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IT industry wants infrastructure, tax breaks and SME support from Budget [March 21, 2012]

Submitted on
Wednesday, March 21, 2012
,
CIO

Chancellor George Osborne will announce the Budget at midday tomorrow, and IT businesses are calling for useful tax breaks and good national infrastructure, with support for small enterprises.

The government needed to ensure the UK has the right technical infrastructure in place to support business growth, according to Morag Lucey, senior VP at converged IT and billing firm Convergys Smart Revenue Solutions.

"We will be specifically hoping that the government finally puts its money where its mouth is and invests more in the rollout of superfast broadband in the UK," she said.

There was "a sizeable gap between the money committed by the public sector and the private sector" for broadband, she said. "There is a questionable commercial case for communications service providers to bridge that gap alone, but absolutely no question as to the societal and economic benefits the UK will reap from universally-available superfast broadband."

Open source software providers also expressed their frustration at the perceived barriers to non-proprietary system adoption, and said the government needed to tackle the problem.

Jim Shaw, general manager for Europe at Acquia, said that in spite of the government recently launching an open source toolkit on the Cabinet Office website in order to provide a level playing field, cultural barriers were holding departments back from making the change.

"An entrenched culture of scepticism against open source adoption is still rife in the public sector and these barriers need to be broken down for the huge range of benefits the technology offers to be realised," he said. In spite of open source systems powering the Cabinet Office website and some DirectGov services, as well as Transport for London's Oystercard using an open source infrastructure, he said, the UK trailed the US and France for adoption.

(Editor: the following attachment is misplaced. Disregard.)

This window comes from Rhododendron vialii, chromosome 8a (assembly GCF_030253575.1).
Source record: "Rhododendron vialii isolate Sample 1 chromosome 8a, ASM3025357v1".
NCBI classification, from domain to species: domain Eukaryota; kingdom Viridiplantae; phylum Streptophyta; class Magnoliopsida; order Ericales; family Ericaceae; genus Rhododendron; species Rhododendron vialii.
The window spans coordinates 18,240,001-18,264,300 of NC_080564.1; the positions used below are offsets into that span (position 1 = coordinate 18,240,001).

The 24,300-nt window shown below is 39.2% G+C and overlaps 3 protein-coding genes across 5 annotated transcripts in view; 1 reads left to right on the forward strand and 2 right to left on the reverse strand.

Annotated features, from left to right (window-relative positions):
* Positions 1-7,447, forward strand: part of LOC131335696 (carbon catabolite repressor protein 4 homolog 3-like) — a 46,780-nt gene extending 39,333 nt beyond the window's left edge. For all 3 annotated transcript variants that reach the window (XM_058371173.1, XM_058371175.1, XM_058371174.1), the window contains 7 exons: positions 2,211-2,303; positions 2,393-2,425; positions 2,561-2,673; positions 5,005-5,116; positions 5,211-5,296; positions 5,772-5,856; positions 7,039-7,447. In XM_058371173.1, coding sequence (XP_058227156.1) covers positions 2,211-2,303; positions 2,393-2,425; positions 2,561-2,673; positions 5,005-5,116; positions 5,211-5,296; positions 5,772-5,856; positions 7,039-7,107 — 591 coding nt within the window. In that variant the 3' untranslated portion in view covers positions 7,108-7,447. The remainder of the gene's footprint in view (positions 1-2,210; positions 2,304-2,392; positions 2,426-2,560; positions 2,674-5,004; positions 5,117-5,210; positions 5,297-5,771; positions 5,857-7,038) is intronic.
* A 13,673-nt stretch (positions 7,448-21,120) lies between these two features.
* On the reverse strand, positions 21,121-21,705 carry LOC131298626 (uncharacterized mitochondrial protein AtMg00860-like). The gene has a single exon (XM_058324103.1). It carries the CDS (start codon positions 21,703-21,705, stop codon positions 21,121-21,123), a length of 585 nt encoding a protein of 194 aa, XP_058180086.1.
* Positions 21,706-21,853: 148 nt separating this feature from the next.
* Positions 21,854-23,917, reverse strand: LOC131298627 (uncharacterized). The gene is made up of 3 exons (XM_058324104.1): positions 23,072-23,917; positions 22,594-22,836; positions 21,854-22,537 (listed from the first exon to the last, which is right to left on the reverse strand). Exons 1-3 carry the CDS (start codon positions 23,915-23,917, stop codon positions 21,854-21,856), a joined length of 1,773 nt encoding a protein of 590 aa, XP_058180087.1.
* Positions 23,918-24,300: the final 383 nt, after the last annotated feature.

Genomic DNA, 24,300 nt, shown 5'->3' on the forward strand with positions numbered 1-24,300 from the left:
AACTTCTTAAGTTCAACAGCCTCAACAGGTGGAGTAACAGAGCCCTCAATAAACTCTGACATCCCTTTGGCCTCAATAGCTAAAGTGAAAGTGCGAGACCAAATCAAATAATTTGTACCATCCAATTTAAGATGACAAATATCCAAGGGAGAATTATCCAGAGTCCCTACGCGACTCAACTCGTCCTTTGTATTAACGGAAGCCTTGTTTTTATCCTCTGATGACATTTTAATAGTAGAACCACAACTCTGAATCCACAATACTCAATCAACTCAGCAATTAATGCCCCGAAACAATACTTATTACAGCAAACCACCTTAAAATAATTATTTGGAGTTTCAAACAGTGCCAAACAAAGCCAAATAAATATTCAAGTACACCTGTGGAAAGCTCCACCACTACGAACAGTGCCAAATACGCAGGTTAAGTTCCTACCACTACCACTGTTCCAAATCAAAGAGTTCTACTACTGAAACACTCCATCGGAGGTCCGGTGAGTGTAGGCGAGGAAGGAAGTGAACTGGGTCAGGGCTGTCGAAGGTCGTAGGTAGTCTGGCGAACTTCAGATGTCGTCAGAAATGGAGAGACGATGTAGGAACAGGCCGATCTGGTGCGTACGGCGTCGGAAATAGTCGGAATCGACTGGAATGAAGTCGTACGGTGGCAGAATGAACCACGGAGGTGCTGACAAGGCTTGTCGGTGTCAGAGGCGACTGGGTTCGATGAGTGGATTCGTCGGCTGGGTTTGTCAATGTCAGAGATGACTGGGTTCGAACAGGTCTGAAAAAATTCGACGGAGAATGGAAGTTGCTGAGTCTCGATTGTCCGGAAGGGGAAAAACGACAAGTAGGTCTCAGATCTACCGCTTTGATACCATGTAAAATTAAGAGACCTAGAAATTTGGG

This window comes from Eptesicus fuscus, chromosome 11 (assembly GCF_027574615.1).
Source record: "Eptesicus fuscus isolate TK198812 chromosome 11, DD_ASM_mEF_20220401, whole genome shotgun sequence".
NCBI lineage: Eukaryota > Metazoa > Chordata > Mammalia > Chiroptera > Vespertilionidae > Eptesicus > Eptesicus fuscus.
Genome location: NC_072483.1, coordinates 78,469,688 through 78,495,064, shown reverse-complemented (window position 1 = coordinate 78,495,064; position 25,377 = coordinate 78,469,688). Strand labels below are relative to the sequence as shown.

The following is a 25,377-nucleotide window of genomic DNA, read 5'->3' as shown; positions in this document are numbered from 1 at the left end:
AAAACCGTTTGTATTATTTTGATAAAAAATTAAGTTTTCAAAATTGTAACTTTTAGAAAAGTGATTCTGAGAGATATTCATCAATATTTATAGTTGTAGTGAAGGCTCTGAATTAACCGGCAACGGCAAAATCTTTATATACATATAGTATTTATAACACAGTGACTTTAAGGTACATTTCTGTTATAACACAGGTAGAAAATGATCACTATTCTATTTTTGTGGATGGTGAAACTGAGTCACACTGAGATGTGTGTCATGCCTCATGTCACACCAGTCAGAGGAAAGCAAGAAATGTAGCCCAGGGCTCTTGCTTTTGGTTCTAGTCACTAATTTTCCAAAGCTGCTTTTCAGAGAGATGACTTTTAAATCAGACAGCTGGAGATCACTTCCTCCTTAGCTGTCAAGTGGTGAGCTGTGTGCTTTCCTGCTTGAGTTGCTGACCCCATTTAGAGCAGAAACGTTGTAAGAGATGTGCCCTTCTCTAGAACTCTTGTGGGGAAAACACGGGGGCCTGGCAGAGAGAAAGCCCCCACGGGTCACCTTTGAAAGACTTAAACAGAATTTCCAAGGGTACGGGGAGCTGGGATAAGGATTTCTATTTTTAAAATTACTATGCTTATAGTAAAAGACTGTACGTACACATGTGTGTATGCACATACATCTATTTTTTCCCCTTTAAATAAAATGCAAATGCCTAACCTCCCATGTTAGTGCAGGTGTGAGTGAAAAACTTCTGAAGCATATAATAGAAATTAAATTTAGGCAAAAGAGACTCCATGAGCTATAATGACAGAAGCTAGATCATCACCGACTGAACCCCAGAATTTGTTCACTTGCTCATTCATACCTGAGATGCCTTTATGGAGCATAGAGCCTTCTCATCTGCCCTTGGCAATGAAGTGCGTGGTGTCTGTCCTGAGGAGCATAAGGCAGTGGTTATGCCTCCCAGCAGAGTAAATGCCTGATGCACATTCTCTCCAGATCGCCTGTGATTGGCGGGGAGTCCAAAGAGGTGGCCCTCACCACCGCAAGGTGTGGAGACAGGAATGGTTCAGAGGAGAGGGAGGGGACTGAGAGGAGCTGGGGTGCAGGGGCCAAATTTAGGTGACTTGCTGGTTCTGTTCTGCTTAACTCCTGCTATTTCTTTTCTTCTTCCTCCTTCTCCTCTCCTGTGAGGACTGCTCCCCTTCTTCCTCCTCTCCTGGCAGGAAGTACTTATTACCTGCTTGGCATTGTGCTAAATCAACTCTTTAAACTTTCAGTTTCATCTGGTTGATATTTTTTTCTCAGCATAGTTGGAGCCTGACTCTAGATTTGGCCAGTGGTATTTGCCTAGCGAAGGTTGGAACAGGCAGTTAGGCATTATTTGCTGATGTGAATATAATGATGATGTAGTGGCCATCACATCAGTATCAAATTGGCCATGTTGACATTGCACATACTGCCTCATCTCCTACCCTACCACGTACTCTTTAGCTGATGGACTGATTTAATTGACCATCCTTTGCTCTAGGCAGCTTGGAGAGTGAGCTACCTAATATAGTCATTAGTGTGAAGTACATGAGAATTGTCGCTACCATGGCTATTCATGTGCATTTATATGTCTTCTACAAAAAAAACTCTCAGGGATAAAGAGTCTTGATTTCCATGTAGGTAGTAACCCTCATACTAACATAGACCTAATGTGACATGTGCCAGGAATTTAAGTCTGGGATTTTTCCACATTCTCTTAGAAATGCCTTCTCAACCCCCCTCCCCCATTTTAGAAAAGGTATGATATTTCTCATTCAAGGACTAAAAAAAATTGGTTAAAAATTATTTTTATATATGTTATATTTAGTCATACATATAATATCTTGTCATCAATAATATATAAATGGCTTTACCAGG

"With potentially huge savings to be made through efficient public sector IT initiatives, the UK cannot afford to maintain a lukewarm approach to open source adoption."

Small businesses said the Chancellor needed to offer them tax breaks, as well as assisting with effective ways to prevent late payment by their suppliers.

David Ballard, chief executive at IT consultancy Northdoor, said the government needed to consider "lowering the threshold for entrepreneurial relief to encourage a greater distribution of stake ownerships and including smaller owners or employees". He added: "Although there is increasingly generous relief for entrepreneurs, the government has set a 5 percent minimum stake to qualify for ownership."

The Budget needed to reflect the fact that "many of the green shoots we have seen recently have come from smaller businesses, such as the tech start-ups in London's Silicon Roundabout", he added.

The Forum of Private Business said the Chancellor must tackle late payment, as well as provide better information for supporting the new National Loan Guarantee Scheme that is aimed at ensuring businesses can access credit.